7R: Did you find skills from your previous artistic practices transferred to filmmaking?
GE: Yeah, you call on the rhythm of how our art goes together. These conceptions of tension in our line are things we are trying to build into the narrative of the movie. Also, I was up all night before a scene carving a mask or something, so I was still using the old skills to help.
7R: What is co-directing [with Helen Haig-Brown] like?
GE: I’ve worked collaboratively on totem poles with my brother, and I knew it comes with its own sense of advantages and challenges. Me and Helen slipped into a team quite easily. She intuitively understood things about the story, even when it was a blank script. Her experience was a real boon on set. But I don’t know what solo directing is like!
7R: There have been several Indigenous stories directed by white people at this festival and last year’s. The explanation often given is that they have difficulty finding Indigenous directors. How do you think the opportunity provided by this film fits into this discussion?
GE: As artists, we have this duty to our craft. We want to make the best thing possible, at the same time as we want to give opportunities to Indigenous people. I’ll use my other life as an example: if you want to cast something into bronze, you don’t sacrifice the quality of your work just to find an Indigenous person. But for us, one of our goals in the beginning was to create capacity in our Nation, so we had a system of understudying for our own people. It does seem a weak excuse to say there are not Indigenous directors around. Fine to pick the person you think will best deliver your vision, but there are excellent Indigenous directors out there.
7R: Now that you’ve built that capacity, what are your hopes for future Haida filmmaking?
GE: We’ve got about six stories lined up. It’s just a matter of figuring out how to get them made. If we prove ourselves with this, and people like it, that greatly enhances the possibility we will make more. There is a lot of learning that goes into the process, so I would like [another chance] to execute some of that again.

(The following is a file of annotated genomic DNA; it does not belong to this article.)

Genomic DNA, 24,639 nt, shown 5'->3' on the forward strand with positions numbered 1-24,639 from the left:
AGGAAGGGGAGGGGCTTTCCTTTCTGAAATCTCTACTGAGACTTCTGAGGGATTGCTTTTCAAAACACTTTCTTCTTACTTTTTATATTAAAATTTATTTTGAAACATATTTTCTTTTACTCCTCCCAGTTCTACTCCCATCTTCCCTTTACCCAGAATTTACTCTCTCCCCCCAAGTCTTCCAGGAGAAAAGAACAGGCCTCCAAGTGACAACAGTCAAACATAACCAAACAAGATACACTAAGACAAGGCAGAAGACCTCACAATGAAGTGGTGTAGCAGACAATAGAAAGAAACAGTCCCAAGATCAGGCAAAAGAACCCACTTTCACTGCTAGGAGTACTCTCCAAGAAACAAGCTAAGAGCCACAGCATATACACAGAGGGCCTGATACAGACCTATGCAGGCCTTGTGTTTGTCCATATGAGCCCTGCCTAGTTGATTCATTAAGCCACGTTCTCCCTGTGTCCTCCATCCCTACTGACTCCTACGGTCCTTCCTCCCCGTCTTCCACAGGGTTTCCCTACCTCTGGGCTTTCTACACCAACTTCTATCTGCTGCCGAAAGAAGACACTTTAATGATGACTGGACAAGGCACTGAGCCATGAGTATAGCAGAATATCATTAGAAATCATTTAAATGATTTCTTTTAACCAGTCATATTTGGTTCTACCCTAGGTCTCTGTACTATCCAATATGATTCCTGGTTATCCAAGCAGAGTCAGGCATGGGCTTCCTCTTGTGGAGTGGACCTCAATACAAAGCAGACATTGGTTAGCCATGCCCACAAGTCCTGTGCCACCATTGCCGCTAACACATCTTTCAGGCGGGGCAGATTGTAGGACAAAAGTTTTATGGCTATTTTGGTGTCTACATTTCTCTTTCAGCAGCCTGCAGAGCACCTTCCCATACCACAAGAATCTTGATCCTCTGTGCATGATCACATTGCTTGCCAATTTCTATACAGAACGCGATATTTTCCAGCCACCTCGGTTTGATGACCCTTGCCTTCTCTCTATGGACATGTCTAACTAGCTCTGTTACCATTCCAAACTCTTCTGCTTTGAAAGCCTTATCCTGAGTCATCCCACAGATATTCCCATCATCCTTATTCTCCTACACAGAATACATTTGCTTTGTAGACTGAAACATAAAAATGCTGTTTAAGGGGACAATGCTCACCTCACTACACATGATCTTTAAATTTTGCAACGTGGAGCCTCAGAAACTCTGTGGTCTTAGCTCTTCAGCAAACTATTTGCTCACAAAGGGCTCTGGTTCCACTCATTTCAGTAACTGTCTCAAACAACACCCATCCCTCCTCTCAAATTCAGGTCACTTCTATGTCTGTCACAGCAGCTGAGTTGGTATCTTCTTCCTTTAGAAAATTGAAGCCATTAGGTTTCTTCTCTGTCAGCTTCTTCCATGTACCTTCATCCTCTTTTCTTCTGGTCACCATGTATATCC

7R: Your lead actor, Tyler York — how did he come on board? It’s a really demanding, physical performance.
GE: Tyler is a remarkable character. We’ve hired him as an apprentice on totem pole projects, so I knew about his understanding of position in space. That was to our advantage and our disadvantage: one of his acting challenges was learning to let go of his athleticism as he entered into that Gaagiid stage, finding that more raw performance. Because of his basketball experience [York played university basketball], he could easily slip into a martial stance.
Earlier in the year, he had suffered a concussion. He was struggling with the fallout from that, which created unique challenges but fell in line with the story we are telling; the story is an allegory around mental health and a community’s response.
The last [historical] Gaagiid, out of Masset [a Haida village], had a gold tooth. In the scene where Tyler was first eating after becoming Gaagiid, he goes at the mussels. He got a bit enthusiastic and wound up cracking one of his teeth and having a gold tooth put in.
7R: Is there anything else about the filmmaking process you would like to highlight?
GE: Adeana Young [who plays Hlaaya] was a method actor. She reached into some very personal experiences for her performance. She told me, “I’m probably the best person to take this job” because she had done the work on herself so she could access those places. I was telling her to guard her heart because of where she was going, and she was able to keep perspective when she went to her places.
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We also talked to legendary Abenaki documentarian Alanis Obomsawin about her hopeful documentary on Indigenous centred school, Our People Will Be Healed. You can also read this interview in our Documentary Masters eBook.